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Shakespeare’s Sonnets
Sonnet 7

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Contents

Sonnet 1

In this first of many sonnets about the briefness of human life, the poet reminds the young man that time…

Sonnet 2

The poet challenges the young man to imagine two different futures, one in which he dies childless, the other in…

Sonnet 3

The poet urges the young man to reflect on his own image in a mirror. Just as the young man’s…

Sonnet 4

The poet returns to the idea of beauty as treasure that should be invested for profit. Here, the young man’s…

Sonnet 5

In this first of two linked sonnets, the poet compares the young man to summer and its flowers, doomed to…

Sonnet 6

Continuing the argument from s. 5, the poet urges the young man to produce a child, and thus distill his own…

Sonnet 7

This sonnet traces the path of the sun across the sky, noting that mortals gaze in admiration at the rising…

Sonnet 8

The poet observes the young man listening to music without pleasure, and suggests that the young man hears in the…

Sonnet 9

The poet argues that if the young man refuses to marry for fear of someday leaving behind a grieving widow,…

Sonnet 10

This sonnet, expanding the couplet that closes s. 9, accuses the young man of a murderous hatred against himself and his…

Sonnet 11

The poet once again urges the young man to choose a future in which his offspring carry his vitality forward…

Sonnet 12

As he observes the motion of the clock and the movement of all living things toward death and decay, the…

Sonnet 13

The poet argues that the young man, in refusing to prepare for old age and death by producing a child,…

Sonnet 14

As astrologers predict the future from the stars, so the poet reads the future in the “constant stars” of the…

Sonnet 15

In the first of two linked sonnets, the poet once again examines the evidence that beauty and splendor exist only…

Sonnet 16

Continuing the thought of s. 15, the poet argues that procreation is a “mightier way” than poetry for the young man…

Sonnet 17

As further argument against mere poetic immortality, the poet insists that if his verse displays the young man’s qualities in…

Sonnet 18

In a radical departure from the previous sonnets, the young man’s beauty, here more perfect even than a day in…

Sonnet 19

The “war with Time” announced in s. 15 is here engaged in earnest as the poet, allowing Time its usual predations, forbids…

Sonnet 20

The poet fantasizes that the young man’s beauty is the result of Nature’s changing her mind: she began to create…

Sonnet 21

The poet contrasts himself with poets who compare those they love to such rarities as the sun, the stars, or…

Sonnet 22

This sonnet plays with the poetic idea of love as an exchange of hearts. The poet urges the young man…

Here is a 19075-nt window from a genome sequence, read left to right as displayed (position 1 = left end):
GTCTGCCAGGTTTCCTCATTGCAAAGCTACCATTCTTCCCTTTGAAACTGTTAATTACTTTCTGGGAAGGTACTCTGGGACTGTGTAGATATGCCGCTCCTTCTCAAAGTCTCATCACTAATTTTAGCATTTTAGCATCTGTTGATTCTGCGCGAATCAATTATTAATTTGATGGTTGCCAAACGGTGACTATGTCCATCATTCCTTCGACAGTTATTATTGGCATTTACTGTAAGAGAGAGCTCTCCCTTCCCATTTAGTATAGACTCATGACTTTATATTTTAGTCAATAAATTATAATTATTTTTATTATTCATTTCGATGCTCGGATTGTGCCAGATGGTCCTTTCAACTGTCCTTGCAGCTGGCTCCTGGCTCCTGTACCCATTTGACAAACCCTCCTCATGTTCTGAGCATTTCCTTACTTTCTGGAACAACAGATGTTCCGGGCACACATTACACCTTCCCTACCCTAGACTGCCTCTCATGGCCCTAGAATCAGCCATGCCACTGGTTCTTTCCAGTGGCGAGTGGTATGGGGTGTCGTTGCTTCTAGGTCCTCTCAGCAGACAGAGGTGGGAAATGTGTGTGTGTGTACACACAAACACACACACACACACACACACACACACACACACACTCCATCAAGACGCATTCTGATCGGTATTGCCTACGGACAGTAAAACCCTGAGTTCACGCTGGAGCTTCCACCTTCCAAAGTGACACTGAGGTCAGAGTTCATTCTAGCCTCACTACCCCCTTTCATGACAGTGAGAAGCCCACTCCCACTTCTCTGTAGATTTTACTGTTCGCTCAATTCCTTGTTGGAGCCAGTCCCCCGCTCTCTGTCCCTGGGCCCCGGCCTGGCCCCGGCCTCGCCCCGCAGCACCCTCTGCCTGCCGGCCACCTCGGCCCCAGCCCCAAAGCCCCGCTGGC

Sonnet 23

The poet blames his inability to speak his love on his lack of self-confidence and his too-powerful emotions, and he…

Sonnet 24

This sonnet elaborates the metaphor of carrying the beloved’s picture in one’s heart. The poet claims that his eyes have…

Sonnet 25

The poet contrasts himself with those who seem more fortunate than he. Their titles and honors, he says, though great,…

Sonnet 26

The poet, assuming the role of a vassal owing feudal allegiance, offers his poems as a token of duty, apologizing…

Sonnet 27

In this first of two linked sonnets, the poet complains that the night, which should be a time of rest,…

Sonnet 28

Continuing the thought of s. 27, the poet claims that day and night conspire to torment him. Though he has flattered…

Sonnet 29

The poet, dejected by his low status, remembers his friend’s love, and is thereby lifted into joy.

Sonnet 30

The poet pictures his moments of serious reflection as a court session in which his memories are summoned to appear….

Sonnet 31

The poet sees the many friends now lost to him as contained in his beloved. Thus, the love he once…

Sonnet 32

The poet imagines his poems being read and judged by his beloved after the poet’s death, and he asks that…

Sonnet 33

The poet describes the sun first in its glory and then after its being covered with dark clouds; this change…

Sonnet 34

In this sonnet the sun is again overtaken by clouds, but now the sun/beloved is accused of having betrayed the…

Sonnet 35

The poet excuses the beloved by citing examples of other naturally beautiful objects associated with things hurtful or ugly. He…

Sonnet 36

The poet accepts the fact that for the sake of the beloved’s honorable name, their lives must be separate and…

Sonnet 37

The poet feels crippled by misfortune but takes delight in the blessings heaped by nature and fortune on the beloved.

Sonnet 38

The poet attributes all that is praiseworthy in his poetry to the beloved, who is his theme and inspiration.

Sonnet 39

As in s. 36, the poet finds reasons to excuse the fact that he and the beloved are parted. First, it…

Sonnet 40

This first of three linked sonnets accuses the young man of having stolen the poet’s “love.” The poet struggles to…

Sonnet 41

The poet again tries to forgive the young man, now on the grounds that the young man could hardly have…

Sonnet 42

The poet attempts to excuse the two lovers. He first argues that they love each other only because of him;…

Sonnet 43

The poet, separated from the beloved, reflects on the paradox that because he dreams of the beloved, he sees better…

Sonnet 44

In this sonnet, which links with s. 45 to form, in effect, a two-part poem, the poet wishes that he were thought…

Sonnet 45

This sonnet, the companion to s. 44, imagines the poet’s thoughts and desires as the “other two” elements—air and fire—that make…

Sonnet 46

In this first of another pair of sonnets (perhaps a witty thank-you for the gift of a miniature portrait), the…

Sonnet 47

After the verdict is rendered (in s. 46), the poet’s eyes and heart become allies, with the eyes sometimes inviting the…

Sonnet 48

The poet contrasts the relative ease of locking away valuable material possessions with the impossibility of safeguarding his relationship with…

Sonnet 49

The poet tries to prepare himself for a future in which the beloved rejects him. When that day comes, he…

Sonnet 50

In this first of two linked sonnets, the poet’s unhappiness in traveling away from the beloved seems to him reproduced…

Sonnet 51

The slow-moving horse (of s. 50) will have no excuse for his plodding gait on the return journey, for which even…

Sonnet 52

The poet likens himself to a rich man who visits his treasures rarely so that they remain for him a…

Sonnet 53